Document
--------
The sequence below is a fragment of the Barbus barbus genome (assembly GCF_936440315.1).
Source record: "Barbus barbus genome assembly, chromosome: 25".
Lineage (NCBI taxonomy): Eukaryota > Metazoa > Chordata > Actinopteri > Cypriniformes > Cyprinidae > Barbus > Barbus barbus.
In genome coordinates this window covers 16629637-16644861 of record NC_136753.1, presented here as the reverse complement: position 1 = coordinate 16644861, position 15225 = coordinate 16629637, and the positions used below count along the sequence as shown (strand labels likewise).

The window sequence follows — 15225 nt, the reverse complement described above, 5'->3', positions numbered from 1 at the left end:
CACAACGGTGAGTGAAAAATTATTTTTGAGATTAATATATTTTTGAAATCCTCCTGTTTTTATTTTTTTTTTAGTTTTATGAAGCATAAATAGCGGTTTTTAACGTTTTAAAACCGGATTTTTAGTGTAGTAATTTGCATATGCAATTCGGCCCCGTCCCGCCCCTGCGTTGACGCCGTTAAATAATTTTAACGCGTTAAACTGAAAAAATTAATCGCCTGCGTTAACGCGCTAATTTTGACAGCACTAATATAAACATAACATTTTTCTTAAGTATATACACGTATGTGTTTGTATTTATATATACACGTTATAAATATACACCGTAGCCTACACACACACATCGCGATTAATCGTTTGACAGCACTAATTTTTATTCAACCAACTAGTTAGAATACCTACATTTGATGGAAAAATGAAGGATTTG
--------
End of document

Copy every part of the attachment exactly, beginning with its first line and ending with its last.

The sequence below is a fragment of the Barbus barbus genome (assembly GCF_936440315.1).
Source record: "Barbus barbus genome assembly, chromosome: 25".
Lineage (NCBI taxonomy): Eukaryota > Metazoa > Chordata > Actinopteri > Cypriniformes > Cyprinidae > Barbus > Barbus barbus.
In genome coordinates this window covers 16629637-16644861 of record NC_136753.1, presented here as the reverse complement: position 1 = coordinate 16644861, position 15225 = coordinate 16629637, and the positions used below count along the sequence as shown (strand labels likewise).

The window sequence follows — 15225 nt, the reverse complement described above, 5'->3', positions numbered from 1 at the left end:
CACAACGGTGAGTGAAAAATTATTTTTGAGATTAATATATTTTTGAAATCCTCCTGTTTTTATTTTTTTTTTAGTTTTATGAAGCATAAATAGCGGTTTTTAACGTTTTAAAACCGGATTTTTAGTGTAGTAATTTGCATATGCAATTCGGCCCCGTCCCGCCCCTGCGTTGACGCCGTTAAATAATTTTAACGCGTTAAACTGAAAAAATTAATCGCCTGCGTTAACGCGCTAATTTTGACAGCACTAATATAAACATAACATTTTTCTTAAGTATATACACGTATGTGTTTGTATTTATATATACACGTTATAAATATACACCGTAGCCTACACACACACATCGCGATTAATCGTTTGACAGCACTAATTTTTATTCAACCAACTAGTTAGAATACCTACATTTGATGGAAAAATGAAGGATTTG